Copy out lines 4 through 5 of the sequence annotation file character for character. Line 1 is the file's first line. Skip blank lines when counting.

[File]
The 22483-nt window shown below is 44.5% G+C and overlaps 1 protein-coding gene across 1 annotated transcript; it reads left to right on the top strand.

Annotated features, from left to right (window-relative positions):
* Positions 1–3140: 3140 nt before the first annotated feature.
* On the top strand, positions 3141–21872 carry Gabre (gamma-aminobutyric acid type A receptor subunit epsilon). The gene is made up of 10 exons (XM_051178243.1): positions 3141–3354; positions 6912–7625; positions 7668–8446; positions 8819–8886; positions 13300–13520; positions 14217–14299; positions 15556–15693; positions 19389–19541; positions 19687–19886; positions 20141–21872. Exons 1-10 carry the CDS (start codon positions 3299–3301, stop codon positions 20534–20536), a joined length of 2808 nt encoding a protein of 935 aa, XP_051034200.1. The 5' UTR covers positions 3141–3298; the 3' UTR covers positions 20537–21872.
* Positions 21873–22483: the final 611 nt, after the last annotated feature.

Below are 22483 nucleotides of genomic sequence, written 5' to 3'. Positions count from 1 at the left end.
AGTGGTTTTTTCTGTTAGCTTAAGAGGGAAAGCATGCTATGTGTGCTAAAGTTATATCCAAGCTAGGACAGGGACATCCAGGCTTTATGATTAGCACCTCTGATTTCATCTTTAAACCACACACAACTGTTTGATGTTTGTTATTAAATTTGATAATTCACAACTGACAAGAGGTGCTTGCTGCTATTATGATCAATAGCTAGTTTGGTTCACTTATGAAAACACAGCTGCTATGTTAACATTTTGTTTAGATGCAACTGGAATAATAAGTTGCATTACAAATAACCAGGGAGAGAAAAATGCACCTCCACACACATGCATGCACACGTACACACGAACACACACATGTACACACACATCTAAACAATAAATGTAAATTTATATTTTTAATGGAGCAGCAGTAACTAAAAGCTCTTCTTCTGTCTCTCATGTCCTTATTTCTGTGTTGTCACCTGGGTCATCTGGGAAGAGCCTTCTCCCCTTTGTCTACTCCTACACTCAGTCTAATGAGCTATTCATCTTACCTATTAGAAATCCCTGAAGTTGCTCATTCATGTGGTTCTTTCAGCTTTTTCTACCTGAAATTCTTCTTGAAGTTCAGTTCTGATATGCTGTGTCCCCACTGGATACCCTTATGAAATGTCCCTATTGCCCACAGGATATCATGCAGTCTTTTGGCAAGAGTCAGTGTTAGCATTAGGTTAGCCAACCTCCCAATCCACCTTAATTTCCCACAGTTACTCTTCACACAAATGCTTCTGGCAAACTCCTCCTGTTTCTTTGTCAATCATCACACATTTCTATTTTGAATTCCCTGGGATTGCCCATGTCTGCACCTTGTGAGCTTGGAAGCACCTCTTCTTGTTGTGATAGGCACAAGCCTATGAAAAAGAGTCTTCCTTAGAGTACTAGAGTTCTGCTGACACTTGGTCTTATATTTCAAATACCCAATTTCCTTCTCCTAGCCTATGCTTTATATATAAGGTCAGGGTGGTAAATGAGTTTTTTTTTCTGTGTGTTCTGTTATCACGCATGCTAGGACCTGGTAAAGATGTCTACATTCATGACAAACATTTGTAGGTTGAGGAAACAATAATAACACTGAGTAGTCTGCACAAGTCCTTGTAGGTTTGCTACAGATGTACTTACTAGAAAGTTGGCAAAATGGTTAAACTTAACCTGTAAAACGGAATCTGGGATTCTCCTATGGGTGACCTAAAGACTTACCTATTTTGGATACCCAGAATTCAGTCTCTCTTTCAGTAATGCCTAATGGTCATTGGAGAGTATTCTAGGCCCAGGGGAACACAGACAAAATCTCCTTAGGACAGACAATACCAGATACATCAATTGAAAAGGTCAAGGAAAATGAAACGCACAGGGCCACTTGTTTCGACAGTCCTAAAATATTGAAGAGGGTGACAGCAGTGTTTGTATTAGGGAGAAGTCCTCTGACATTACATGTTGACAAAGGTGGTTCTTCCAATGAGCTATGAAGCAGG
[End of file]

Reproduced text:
* On the top strand, positions 3141–21872 carry Gabre (gamma-aminobutyric acid type A receptor subunit epsilon). The gene is made up of 10 exons (XM_051178243.1): positions 3141–3354; positions 6912–7625; positions 7668–8446; positions 8819–8886; positions 13300–13520; positions 14217–14299; positions 15556–15693; positions 19389–19541; positions 19687–19886; positions 20141–21872. Exons 1-10 carry the CDS (start codon positions 3299–3301, stop codon positions 20534–20536), a joined length of 2808 nt encoding a protein of 935 aa, XP_051034200.1. The 5' UTR covers positions 3141–3298; the 3' UTR covers positions 20537–21872.
* Positions 21873–22483: the final 611 nt, after the last annotated feature.